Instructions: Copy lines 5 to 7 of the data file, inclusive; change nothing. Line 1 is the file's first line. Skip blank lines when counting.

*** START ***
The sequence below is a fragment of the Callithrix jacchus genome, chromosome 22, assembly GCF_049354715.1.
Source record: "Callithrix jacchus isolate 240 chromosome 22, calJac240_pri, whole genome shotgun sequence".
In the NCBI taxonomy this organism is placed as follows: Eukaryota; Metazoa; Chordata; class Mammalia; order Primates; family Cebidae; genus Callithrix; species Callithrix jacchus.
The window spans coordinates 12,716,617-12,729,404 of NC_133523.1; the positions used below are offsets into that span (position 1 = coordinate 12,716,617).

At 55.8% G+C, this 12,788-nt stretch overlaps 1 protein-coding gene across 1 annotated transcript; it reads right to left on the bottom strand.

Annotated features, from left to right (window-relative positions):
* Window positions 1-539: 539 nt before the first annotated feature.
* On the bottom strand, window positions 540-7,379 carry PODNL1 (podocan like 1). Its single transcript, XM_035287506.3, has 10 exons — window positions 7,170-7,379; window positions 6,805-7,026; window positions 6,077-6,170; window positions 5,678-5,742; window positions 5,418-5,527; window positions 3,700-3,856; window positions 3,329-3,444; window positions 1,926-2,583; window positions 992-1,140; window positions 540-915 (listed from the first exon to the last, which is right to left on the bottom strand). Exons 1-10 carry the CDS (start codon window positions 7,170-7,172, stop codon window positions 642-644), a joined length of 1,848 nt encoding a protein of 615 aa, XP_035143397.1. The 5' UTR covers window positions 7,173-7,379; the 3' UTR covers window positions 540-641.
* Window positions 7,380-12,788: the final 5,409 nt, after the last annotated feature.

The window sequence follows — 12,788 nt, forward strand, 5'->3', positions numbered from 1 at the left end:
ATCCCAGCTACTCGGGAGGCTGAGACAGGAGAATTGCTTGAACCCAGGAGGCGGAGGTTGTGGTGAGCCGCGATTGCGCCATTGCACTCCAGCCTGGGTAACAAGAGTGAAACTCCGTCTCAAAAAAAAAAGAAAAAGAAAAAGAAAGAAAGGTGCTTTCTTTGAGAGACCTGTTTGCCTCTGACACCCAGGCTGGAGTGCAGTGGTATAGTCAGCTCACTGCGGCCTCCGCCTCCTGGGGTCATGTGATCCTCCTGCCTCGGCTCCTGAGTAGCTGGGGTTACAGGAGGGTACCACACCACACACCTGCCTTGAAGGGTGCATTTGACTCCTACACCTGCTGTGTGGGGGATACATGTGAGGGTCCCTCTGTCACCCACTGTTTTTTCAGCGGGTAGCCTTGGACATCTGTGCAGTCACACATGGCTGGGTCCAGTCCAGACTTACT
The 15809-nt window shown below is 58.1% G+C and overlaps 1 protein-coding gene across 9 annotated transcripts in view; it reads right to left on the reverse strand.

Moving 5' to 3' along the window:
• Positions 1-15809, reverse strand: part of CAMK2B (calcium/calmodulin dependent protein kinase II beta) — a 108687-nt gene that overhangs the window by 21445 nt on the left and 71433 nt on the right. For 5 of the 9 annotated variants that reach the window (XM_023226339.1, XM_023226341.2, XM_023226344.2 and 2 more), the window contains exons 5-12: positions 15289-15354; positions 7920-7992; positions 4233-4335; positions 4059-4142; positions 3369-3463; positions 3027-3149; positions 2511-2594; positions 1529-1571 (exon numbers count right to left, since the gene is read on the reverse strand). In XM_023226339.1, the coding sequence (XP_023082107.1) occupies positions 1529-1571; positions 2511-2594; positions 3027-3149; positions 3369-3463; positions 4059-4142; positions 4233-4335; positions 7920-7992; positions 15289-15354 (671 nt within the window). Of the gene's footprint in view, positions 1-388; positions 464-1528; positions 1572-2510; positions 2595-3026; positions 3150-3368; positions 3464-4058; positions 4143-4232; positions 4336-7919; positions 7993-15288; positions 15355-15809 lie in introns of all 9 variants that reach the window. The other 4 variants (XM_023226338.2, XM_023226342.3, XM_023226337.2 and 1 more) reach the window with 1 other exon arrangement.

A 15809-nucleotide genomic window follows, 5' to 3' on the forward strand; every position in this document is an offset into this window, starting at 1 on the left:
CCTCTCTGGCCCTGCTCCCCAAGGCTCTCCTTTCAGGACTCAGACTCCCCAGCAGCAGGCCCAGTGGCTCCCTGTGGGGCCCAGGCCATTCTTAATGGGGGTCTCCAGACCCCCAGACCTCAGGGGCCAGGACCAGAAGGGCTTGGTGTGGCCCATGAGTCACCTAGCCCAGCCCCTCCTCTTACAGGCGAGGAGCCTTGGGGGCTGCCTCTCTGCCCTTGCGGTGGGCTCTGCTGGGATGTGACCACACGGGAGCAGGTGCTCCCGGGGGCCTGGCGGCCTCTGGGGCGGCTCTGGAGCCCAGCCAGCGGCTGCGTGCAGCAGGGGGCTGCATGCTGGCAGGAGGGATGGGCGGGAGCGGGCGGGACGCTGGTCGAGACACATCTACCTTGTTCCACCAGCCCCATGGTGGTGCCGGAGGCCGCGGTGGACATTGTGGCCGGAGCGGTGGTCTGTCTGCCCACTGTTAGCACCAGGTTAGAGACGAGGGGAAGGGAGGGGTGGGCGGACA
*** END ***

At 55.8% G+C, this 12,788-nt stretch overlaps 1 protein-coding gene across 1 annotated transcript; it reads right to left on the bottom strand.

Annotated features, from left to right (window-relative positions):
* Window positions 1-539: 539 nt before the first annotated feature.